Increasing Access to COVID-19 Vaccines: How Trusted Messengers Cultivate Interdependence and Break Through Barriers
The Migrant Clinicians Network, a partner working with PHI's Communities RISE Together, understood the increasing importance of multiple groups coming together and the different ways of working collectively, with the end goal of increasing access and uptake of COVID vaccines.
220 counties in 27 states where Communities RISE works on the ground with community-based partners
Working with PHI’s Communities RISE Together, Migrant Clinicians Network (MCN) saw how interdependence amplified and took on new meaning during the pandemic. “The way Soma [Saha of the WIN Network] has attacked the project is phenomenal,” said Moises Arjona Jr., an MCN contractor and program manager. “She is so in tune to everyone’s needs, sensitivity, and understanding culture—not just as one culture, but seeing it as a whole. It was a different format for understanding we are all assets and have skills we can apply to a project. We also spent time understanding the barriers, why they were there, and how we could work with them. When we stepped back, we realized there was a different way of working to accomplish our goal of getting people vaccinated.”
MCN supports health care workers on the frontlines in addressing the social determinants of health among underserved communities like migrants, immigrants, refugees, and food and farmworker communities. They link clinicians to migrant workers, but during the pandemic, one person—the person the workers trusted most—would play an essential role to the interdependence critical to getting workers vaccinated: The lider.
In migrant communities, the most trusted messengers are called lideres, translated to “leaders” in English, but better described by Arjona as “community champions.” The lider is the one person in every migrant community whom everyone goes to for help. He or she is the volunteer voice of the workers, a recognized leader from within the community who understands their language, culture, and issues and the importance of advocating on their behalf. Lideres are entrusted to liaison with farmers, local law enforcement, and hospitals. They fight for better conditions for the workers and guide them from one location to the next. They are resilient, with strong civic muscle, working to create belonging among migrant workers and families. When MCN’s work pivoted to COVID-19 vaccination awareness and access, the lideres were instrumental.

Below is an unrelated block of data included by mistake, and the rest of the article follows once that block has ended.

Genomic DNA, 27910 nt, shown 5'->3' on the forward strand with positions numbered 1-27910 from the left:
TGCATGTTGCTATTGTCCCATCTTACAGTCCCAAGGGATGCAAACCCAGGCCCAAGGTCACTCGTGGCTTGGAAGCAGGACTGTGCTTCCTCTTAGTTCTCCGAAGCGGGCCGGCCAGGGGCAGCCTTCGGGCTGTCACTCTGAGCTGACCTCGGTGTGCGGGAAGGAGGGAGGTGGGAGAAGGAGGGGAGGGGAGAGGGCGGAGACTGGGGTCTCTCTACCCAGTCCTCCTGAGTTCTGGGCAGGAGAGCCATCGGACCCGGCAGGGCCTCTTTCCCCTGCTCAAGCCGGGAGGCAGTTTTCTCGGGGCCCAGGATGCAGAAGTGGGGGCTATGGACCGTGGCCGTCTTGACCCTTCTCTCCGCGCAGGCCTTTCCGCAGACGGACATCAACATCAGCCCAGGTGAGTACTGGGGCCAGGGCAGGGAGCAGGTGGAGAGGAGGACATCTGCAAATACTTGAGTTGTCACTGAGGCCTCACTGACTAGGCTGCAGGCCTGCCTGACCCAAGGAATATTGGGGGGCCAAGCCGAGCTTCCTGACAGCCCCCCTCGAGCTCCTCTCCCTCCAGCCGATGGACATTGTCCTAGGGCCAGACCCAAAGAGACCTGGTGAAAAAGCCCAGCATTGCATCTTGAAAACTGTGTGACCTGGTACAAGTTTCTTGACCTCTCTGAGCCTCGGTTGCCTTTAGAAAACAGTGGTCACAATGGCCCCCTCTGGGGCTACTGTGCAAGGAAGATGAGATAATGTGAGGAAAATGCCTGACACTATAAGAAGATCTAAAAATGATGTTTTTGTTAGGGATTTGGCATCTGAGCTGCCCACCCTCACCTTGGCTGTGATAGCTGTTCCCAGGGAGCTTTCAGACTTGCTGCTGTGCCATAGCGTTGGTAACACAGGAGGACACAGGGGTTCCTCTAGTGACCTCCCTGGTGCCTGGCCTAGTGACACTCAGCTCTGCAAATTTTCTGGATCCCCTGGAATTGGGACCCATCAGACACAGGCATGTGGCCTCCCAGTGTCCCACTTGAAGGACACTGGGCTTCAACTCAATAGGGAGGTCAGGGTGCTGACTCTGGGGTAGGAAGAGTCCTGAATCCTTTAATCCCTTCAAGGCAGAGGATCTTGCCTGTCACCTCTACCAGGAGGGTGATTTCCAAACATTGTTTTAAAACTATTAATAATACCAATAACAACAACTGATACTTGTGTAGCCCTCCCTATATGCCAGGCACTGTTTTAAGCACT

Arjona and his colleagues quickly realized myths and mistrust of government had created barriers to vaccines. Latinx people also have had experiences being mistreated by the medical community, similar to the legacy of Tuskegee. In some communities, there was hostility toward anyone promoting vaccines.
We had to get to the people who knew what was going on in the communities. What were the issues we didn’t know about? We contacted some people ourselves, but they didn’t know who we were. Once we went through the lideres, there was trust.Moises Arjona Jr.
Migrant Clinicians Network Contractor and Program Manager
The funding MCN received through RISE was in turn provided to the lideres and their community partners, who are typically not compensated, demonstrating that their work was valued.
“The lideres were key for MCN to hyper-focus on the assets that were already available in the community and their ability to reach people that traditional systems like the public health department can’t, said Migrant Clinicians Network Contractor and Program Manager Moises Arjona Jr. “Making contact and providing them and their partners with the money to do the work has been one of the biggest things. It’s building trust with those partners and allowing us to reach more people.”
The partners reached by the lideres know the needs of the community and often work at food pantries, clothing drives, and back to school drives—places trusted by the migrant workers. They were the assets and the pathways to support the task at hand, agreeing to open their events and locations to clinicians and local public health departments to offer vaccines. “Getting everyone on board to do the job was not easy,” said Arjona. “We needed everyone working together toward the same goal, and that is what our partners are doing. Now we are able to share successes and barriers with others.”
One of the successes was the extension of belonging that Arjona witnessed: African American communities and Latinx communities reaching out to each other when they held vaccination events. “They understand that each one of them plays a part in our community and that everyone has a skill set,” he said. “And they see that it’s in all of our best interests to be vaccinated and continue to grow together.”